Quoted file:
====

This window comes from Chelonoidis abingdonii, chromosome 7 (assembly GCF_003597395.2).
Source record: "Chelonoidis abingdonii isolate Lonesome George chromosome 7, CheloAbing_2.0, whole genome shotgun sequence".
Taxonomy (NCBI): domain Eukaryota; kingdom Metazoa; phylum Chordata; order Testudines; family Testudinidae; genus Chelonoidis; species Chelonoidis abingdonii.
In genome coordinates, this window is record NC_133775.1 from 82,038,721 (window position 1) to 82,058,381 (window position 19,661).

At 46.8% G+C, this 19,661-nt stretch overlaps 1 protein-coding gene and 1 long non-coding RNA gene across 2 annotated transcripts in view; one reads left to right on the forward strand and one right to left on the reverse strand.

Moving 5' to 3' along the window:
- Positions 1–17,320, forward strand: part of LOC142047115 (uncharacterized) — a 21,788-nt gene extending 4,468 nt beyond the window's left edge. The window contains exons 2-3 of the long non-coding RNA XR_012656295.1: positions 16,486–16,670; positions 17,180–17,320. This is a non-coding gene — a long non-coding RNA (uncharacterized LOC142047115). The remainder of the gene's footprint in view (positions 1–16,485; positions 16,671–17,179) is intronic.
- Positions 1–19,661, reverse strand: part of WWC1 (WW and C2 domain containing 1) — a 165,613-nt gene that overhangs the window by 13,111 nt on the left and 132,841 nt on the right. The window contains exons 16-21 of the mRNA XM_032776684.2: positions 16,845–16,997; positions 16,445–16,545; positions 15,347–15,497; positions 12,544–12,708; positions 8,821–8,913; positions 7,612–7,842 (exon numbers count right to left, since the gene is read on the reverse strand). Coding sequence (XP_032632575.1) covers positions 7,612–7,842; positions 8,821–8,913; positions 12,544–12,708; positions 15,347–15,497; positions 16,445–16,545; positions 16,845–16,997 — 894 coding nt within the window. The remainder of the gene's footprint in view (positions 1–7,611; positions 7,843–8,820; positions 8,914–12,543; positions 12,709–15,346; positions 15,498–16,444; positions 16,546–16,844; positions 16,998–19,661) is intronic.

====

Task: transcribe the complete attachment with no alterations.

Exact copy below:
This window comes from Chelonoidis abingdonii, chromosome 7 (assembly GCF_003597395.2).
Source record: "Chelonoidis abingdonii isolate Lonesome George chromosome 7, CheloAbing_2.0, whole genome shotgun sequence".
Taxonomy (NCBI): domain Eukaryota; kingdom Metazoa; phylum Chordata; order Testudines; family Testudinidae; genus Chelonoidis; species Chelonoidis abingdonii.
In genome coordinates, this window is record NC_133775.1 from 82,038,721 (window position 1) to 82,058,381 (window position 19,661).

At 46.8% G+C, this 19,661-nt stretch overlaps 1 protein-coding gene and 1 long non-coding RNA gene across 2 annotated transcripts in view; one reads left to right on the forward strand and one right to left on the reverse strand.

Moving 5' to 3' along the window:
- Positions 1–17,320, forward strand: part of LOC142047115 (uncharacterized) — a 21,788-nt gene extending 4,468 nt beyond the window's left edge. The window contains exons 2-3 of the long non-coding RNA XR_012656295.1: positions 16,486–16,670; positions 17,180–17,320. This is a non-coding gene — a long non-coding RNA (uncharacterized LOC142047115). The remainder of the gene's footprint in view (positions 1–16,485; positions 16,671–17,179) is intronic.
- Positions 1–19,661, reverse strand: part of WWC1 (WW and C2 domain containing 1) — a 165,613-nt gene that overhangs the window by 13,111 nt on the left and 132,841 nt on the right. The window contains exons 16-21 of the mRNA XM_032776684.2: positions 16,845–16,997; positions 16,445–16,545; positions 15,347–15,497; positions 12,544–12,708; positions 8,821–8,913; positions 7,612–7,842 (exon numbers count right to left, since the gene is read on the reverse strand). Coding sequence (XP_032632575.1) covers positions 7,612–7,842; positions 8,821–8,913; positions 12,544–12,708; positions 15,347–15,497; positions 16,445–16,545; positions 16,845–16,997 — 894 coding nt within the window. The remainder of the gene's footprint in view (positions 1–7,611; positions 7,843–8,820; positions 8,914–12,543; positions 12,709–15,346; positions 15,498–16,444; positions 16,546–16,844; positions 16,998–19,661) is intronic.